Saint-Gobain Indus. Ceramics Inc. v. Wellons, Inc., 98 F. Supp. 2d 117 (D. Mass. 2000)

U.S. District Court for the District of Massachusetts - 98 F. Supp. 2d 117 (D. Mass. 2000)
May 22, 2000

98 F. Supp. 2d 117 (2000)

SAINT-GOBAIN INDUSTRIAL CERAMICS INC., Plaintiff and Defendant-in-Counterclaim,
v.
WELLONS, INC., Defendant and Plaintiff-in-Counterclaim.

No. Civ.A. 97-40221-NMG.

United States District Court, D. Massachusetts.

May 22, 2000.

Vincent F. O'Rourke, Jr., Bowditch & Dewey, Worcester, MA, Stephanie L. Kralik, *118 Kenneth I. Levin, Pepper, Hamilton, LLP, Philadelphia, PA, for plaintiff.

James A.G. Hamilton, Ronald A. Chung-A-Fung, Perkins, Smith & Cohen, Boston, MA, for defendant.

 
MEMORANDUM & ORDER

GORTON, District Judge.

This Court presided over a jury trial in the above-captioned civil action between April 3 and April 18, 2000. The jury returned a verdict in favor of Wellons on its breach of warranty claim and awarded damages of $650,000. Pending before this Court is Wellons' request that pre-judgment interest be added to the judgment on the jury verdict, calculated at the Massachusetts statutory rate of twelve (12) per cent per annum from December 31, 1995 through the date of judgment.

The award of pre-judgment interest to a successful party in a contract action is required under M.G.L. c. 231, ยง 6C:

 
In all actions based on contractual obligations, upon a verdict ... for judgment for pecuniary damages, interest shall be added by the clerk of the court to the amount of damages, at the contract rate, if established, or at the rate of twelve per cent per annum from the date of breach or demand.

Saint-Gobain argues that Wellons is not entitled to pre-judgment interest because the warranty provision contained in the contracts between the parties precludes such an award. The warranty provides:

 
In no case shall [Saint-Gobain] be liable for any incidental, special contingent, consequential, or any other type of damages or costs or for any obligation or undertaking not expressly stated herein.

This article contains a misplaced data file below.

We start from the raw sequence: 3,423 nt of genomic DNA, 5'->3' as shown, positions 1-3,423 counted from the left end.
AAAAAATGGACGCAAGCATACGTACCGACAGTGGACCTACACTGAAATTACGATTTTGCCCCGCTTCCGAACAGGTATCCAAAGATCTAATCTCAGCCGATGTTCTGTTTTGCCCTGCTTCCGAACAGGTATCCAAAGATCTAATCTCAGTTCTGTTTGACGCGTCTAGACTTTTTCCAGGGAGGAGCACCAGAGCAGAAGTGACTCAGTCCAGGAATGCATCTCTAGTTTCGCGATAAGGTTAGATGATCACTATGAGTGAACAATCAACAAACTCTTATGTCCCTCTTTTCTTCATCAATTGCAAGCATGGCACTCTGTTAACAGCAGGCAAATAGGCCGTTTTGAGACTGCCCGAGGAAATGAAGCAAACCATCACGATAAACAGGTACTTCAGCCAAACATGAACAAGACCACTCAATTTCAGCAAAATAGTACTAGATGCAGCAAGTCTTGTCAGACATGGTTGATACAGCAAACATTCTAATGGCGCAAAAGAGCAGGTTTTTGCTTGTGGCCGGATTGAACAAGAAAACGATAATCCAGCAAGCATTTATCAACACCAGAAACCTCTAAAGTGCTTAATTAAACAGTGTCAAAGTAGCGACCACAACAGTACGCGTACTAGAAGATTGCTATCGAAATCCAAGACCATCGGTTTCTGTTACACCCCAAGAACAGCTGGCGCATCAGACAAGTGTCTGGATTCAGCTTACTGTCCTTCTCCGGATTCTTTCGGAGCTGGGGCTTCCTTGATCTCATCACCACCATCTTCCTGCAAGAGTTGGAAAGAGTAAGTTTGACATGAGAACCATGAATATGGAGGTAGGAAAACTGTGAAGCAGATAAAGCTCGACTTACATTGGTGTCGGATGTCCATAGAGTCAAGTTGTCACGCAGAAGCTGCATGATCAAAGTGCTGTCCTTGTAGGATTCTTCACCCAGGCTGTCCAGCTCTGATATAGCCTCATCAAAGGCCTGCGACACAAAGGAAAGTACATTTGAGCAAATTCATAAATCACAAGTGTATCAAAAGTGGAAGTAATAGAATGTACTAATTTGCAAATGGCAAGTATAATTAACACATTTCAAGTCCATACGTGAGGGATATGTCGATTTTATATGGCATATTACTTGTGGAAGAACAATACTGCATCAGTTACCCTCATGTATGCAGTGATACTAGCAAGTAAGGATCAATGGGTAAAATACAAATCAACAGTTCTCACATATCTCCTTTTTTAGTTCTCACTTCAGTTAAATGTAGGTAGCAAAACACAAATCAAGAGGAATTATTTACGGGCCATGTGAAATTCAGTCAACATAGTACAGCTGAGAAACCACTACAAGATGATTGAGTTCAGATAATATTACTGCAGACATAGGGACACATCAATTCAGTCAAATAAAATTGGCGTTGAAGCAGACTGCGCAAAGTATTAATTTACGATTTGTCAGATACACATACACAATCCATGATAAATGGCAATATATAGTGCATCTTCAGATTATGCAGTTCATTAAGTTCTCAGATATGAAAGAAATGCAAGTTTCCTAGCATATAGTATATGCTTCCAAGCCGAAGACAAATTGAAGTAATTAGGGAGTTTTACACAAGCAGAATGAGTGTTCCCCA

Pre-judgment interest is not, however, an item of damages but rather a ministerial addition to a verdict for damages, See O'Malley v. O'Malley, 419 Mass. 377, 645 N.E.2d 684, 686 (1995), and the warranty does not preclude the award of pre-judgment interest.

Because Wellons is entitled to pre-judgment interest from the date of the breach of warranty, the relevant inquiry is when the breach occurred. For purposes of computing pre-judgment interest, the date of breach of warranty is the date when tender of delivery was made. United California Bank v. Eastern Mountain Sports, Inc., 546 F. Supp. 945, 979 (D.Mass. 1982). Here, Wellons argues that tender of delivery of the goods at issue was made no later than the undisputed date of commencement of operations at the Brookneal plant on December 31, 1995.

Saint-Gobain, citing Deerskin Trading Post, Inc. v. Spencer Press, Inc., 398 Mass. 118, 495 N.E.2d 303, 308 (1986), disagrees and argues that because the jury did not make a specific finding as to the date of breach or demand, the earliest date from which pre-judgment interest may be assessed is December 8, 1997, the date on which Wellons filed its counterclaim. In Deerskin, pre-judgment interest was calculated from the date of the filing of the claim only because the date of the breach was uncertain. Here, the date of breach can be established from the undisputed facts. This Court finds that tender of delivery was made no later than December 31, 1995, the date of commencement of operations at the Brookneal facility and that prejudgment interest should accrue from that date.

 
ORDER

For the foregoing reasons, pre-judgment interest shall be added to the judgment on the jury verdict for compensatory damages for breach of warranty, calculated at the Massachusetts statutory rate of twelve (12) per cent per annum from December 31, 1995 through the date of the judgment.

So ordered.